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  by "merchant  seaman" Joseph Vernick  
  I was a seaman on a merchant ship when it was bombed and sunk in Manila Bay at the start of WWII.  A few days later I was picked up by the Japanese and sent to the soon-to-be-overcrowded camp at Santo Tomas University.  About a year later 800 of us were shipped in crowded and very hot rail cars and sent to help build a new internee camp near Los Baños, which is about forty miles southeast of Manila.  
  By late 1944 American forces had freed the island of Leyte, south of Luzon Island, and began the liberation of Luzon and the capital of Manila.  Fighter planes and bombers from aircraft carriers were flying over our camp to bomb targets around Manila.  
  Conditions were chaotic and supplies for the Japanese were being disrupted.  The Filipinos knew the Americans were returning so they dug up buried arms and bolos to attack the Japanese soldiers who had badly mistreated the Filipino people.  Our camp food supplies dwindled and the Japanese forbade internees to leave camp to cut wood for cooking fires.  Fuel was so scarce I would pick up twigs, hide them under my bunk, and then make a tiny fire to cook.  All we had to eat was lugao, a watery broth made of rice.  
  Japanese officers and non-coms routinely struck or kicked lower ranks who then would do the same to us internees.  I was assigned to daily sweep the area around the main gate.  General Homma (the butcher  of Bataan)  entered the camp one day as I swept.  A guard screamed that my bow was not low enough to show respect to the general.  He kicked me so hard in both knees that they greatly pain me to this day.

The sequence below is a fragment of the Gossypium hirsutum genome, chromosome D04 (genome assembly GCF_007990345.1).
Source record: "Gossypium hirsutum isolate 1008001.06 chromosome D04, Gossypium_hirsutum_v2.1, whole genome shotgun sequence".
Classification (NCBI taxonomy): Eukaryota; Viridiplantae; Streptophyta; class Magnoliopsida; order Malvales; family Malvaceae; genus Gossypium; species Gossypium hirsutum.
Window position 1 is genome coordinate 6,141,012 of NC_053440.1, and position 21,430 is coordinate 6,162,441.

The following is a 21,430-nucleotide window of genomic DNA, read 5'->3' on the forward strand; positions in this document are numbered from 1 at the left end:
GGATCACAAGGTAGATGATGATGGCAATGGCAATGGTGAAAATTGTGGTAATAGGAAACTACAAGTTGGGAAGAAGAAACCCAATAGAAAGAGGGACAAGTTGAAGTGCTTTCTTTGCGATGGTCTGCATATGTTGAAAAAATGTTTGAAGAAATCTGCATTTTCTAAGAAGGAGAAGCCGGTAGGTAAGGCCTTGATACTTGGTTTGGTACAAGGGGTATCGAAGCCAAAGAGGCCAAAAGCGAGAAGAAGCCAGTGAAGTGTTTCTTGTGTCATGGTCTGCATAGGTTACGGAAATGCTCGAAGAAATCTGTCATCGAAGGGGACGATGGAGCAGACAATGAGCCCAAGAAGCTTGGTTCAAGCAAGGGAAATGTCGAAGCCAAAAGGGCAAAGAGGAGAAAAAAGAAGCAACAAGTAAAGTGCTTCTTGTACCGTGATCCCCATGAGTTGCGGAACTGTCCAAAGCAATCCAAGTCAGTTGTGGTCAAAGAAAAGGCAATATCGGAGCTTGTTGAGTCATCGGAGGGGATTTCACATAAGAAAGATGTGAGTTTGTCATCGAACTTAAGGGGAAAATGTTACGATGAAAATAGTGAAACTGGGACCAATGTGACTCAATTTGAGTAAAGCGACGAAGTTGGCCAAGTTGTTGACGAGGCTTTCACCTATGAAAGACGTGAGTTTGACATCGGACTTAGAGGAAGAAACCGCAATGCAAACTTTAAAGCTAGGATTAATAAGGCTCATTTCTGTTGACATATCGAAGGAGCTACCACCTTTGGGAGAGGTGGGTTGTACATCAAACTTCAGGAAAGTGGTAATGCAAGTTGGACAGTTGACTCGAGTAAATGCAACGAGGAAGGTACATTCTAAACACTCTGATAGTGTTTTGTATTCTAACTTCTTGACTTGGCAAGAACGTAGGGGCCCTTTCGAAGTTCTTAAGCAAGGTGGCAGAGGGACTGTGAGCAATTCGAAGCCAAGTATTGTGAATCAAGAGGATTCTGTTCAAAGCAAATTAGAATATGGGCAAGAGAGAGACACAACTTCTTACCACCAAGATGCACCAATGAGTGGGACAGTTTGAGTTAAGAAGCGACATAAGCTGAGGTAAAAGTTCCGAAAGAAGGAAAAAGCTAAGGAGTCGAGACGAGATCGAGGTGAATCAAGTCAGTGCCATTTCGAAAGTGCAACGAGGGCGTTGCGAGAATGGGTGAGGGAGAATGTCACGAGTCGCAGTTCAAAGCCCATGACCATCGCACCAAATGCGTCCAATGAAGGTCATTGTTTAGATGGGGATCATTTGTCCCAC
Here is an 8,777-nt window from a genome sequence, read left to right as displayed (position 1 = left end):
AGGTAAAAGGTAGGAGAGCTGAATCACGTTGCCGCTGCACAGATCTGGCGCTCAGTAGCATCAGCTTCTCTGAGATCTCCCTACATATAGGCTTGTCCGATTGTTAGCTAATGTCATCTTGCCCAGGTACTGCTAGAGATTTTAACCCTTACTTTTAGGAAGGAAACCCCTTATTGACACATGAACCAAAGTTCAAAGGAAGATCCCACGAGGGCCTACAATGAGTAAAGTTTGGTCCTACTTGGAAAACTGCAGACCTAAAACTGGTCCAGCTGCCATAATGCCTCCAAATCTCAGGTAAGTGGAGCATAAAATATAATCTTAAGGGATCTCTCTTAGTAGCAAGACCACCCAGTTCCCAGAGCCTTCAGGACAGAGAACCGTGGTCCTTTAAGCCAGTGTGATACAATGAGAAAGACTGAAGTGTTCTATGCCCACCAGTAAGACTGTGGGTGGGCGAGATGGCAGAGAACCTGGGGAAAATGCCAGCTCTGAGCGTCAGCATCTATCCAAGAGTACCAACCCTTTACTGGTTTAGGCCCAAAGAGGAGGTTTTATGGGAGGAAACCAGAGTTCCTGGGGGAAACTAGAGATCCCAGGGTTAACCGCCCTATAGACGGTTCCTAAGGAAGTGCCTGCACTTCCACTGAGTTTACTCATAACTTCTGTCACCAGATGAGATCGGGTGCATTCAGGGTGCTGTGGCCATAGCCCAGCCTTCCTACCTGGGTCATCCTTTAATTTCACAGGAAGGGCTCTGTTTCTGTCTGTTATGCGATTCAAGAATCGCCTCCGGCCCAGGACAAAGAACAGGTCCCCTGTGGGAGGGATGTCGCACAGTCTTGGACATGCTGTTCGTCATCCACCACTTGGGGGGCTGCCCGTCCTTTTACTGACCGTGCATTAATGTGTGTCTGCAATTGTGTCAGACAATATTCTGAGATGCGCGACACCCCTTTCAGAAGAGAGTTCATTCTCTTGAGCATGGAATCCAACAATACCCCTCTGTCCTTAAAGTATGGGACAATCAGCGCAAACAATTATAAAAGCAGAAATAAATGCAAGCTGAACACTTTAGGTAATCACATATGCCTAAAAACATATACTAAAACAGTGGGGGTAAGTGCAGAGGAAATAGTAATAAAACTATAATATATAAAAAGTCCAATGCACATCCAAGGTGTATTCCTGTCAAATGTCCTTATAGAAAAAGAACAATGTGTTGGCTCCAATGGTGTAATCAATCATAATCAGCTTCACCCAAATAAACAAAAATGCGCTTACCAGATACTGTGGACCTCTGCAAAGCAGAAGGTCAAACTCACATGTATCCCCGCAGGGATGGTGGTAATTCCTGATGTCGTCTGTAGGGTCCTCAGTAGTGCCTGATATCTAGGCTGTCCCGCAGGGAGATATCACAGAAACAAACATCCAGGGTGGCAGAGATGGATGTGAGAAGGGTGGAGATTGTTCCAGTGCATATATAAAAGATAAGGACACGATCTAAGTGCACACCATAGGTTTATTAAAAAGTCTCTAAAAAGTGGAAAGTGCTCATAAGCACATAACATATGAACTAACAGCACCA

We were starving by late 1944.  I was blacking out from hunger and would stagger while walking.  We knew liberation was coming but wondered if we would be alive to see it.  
  Prisoners were dying daily from beriberi and starvation.  The camp Commandant offered any internee 100 grams of unhusked rice to dig a grave.  I tried swinging a heavy mattock but was so weak I kept falling down.  So I decided to get some food regardless of the risks involved.  
  A guarded storeroom (bodega) in the center of camp supplied 150+ Japanese camp guards.  Jack Voorhees of New York, Joe Flores from Hawaii and I decided we would break into the bodega rather than die from slow starvation. We cased the bodega for several nights to learn the routine of the guard.  Only once in three nights did he check the path that led into the bodega.  
  We chose a dark and rainy night when we felt the guards would stay in their sentry towers.  We crept through the waist high weeds leading to the back of the bodega.  Slim was our sentinel, so he stayed back and hid in the weeds.  Joe and I edged along the pathway from the rear to the storeroom door.   
  Joe tried to pick the lock with a skeleton key with little success.  I started getting nervous and said "Break the %$%S  lock, and let's get in and get out!" Just then a guard came around the bodega.  Had we been discovered?    We were terrified as we  hunched down on the on the path a few feet from the door.  It was nearly pitch dark but I could see the outline of the guard and a momentary glint from his long bayonet.  
  I said to myself, "Here is where I get cold steel."  My heart was beating so hard I thought the guard could hear it!  He was so close I could have stuck my foot out and tripped him.  By this time Joe and I were wet with sweat.  Slim, out in the back, never saw the guard.  After the guard passed, Joe took a screwdriver and broke the lock.  We entered the bodega not knowing if anyone might be in there.  Luck was with us.